Nutrition to Maximize Endurance in the Backcountry

Guest post by Coach Taylor Thomas, founder of Thomas Endurance Coaching (TEC).

TEC provides expert level coaching to athletes of all disciplines and abilities through one-on-one personalized coaching, and custom training plans. To learn more about TEC and their services visit Taylor is an avid ultra marathon runner, skier and backcountry hunter based in Southwest Montana.

Thomas Endurance Coaching

Coach Taylor Thomas

The key to any endurance endeavor is proper preparation. While ensuring that both your body and mind are ready to tackle the challenge is paramount, it’s equally as important, if not more so, that your body is fueled sufficiently. Without a sound approach to nutrition even the most modest day in the backcountry can turn into an uncomfortable and potentially dangerous situation. Formulating a nutrition strategy for a day, or multiple days in the backcountry is no different than planning for a long run or bike ride. It takes an understanding of your body, as well as some basic nutrition principles. What can you do to make sure you’re checking all the right boxes before you head out for your next ski, hike or hunt?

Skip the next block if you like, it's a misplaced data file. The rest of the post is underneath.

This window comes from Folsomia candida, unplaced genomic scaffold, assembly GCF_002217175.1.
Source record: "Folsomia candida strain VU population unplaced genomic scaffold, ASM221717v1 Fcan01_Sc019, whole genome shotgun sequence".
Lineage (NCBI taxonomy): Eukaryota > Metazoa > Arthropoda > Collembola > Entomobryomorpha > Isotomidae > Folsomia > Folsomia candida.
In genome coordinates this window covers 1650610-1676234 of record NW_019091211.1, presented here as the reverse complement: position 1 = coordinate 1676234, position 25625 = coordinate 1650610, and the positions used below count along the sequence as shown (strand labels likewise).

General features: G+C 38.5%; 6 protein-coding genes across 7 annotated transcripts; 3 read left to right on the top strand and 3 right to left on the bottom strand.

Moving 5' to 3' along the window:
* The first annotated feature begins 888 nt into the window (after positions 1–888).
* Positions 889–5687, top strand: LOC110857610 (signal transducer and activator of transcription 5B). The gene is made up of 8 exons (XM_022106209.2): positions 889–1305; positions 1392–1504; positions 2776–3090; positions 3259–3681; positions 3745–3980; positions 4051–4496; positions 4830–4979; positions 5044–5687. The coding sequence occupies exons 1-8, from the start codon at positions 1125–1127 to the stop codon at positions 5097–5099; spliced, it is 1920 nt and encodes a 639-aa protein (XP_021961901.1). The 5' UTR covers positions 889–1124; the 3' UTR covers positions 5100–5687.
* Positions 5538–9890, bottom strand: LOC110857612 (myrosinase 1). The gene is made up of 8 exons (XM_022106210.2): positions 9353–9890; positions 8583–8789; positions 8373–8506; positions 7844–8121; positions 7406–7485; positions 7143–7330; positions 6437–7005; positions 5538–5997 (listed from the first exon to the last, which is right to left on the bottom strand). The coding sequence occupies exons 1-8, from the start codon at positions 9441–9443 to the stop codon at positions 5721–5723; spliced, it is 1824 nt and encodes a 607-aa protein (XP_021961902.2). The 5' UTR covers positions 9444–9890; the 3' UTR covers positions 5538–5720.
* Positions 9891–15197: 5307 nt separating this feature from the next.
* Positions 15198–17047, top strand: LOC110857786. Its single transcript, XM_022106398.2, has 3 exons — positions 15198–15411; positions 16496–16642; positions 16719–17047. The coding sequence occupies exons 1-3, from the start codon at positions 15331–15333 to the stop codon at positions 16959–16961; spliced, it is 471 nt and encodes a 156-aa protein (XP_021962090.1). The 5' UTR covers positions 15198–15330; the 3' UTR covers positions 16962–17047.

Everyone knows that if you’re going to do any type of activity you will eventually need Calories to continue to pursue that activity. However, the Calorie is often misunderstood as it relates to endurance activities. The Calories that are listed on food packages like gels and energy bars are actually kilocalories, or 1,000 calories (as measured in a lab). A Calorie (as found on food) is the amount of energy needed to raise 1 kilogram of water 1 degree Celsius. So, the Calorie on a package of food is 1,000 times larger than that used in chemistry and physics. Food manufactures use an estimation system where standard values for fat, carbohydrate, protein, and alcohol are used to provide Calories. These average values are 4 kcal/g for protein, 4 kcal/g for carbohydrate, 9 kcal/g for fat, and 7 kcal/g for alcohol. So, the label on an energy bar that contains 10 g of protein, 20 g of carbohydrate and 9 g of fat would read 201 kcals or Calories.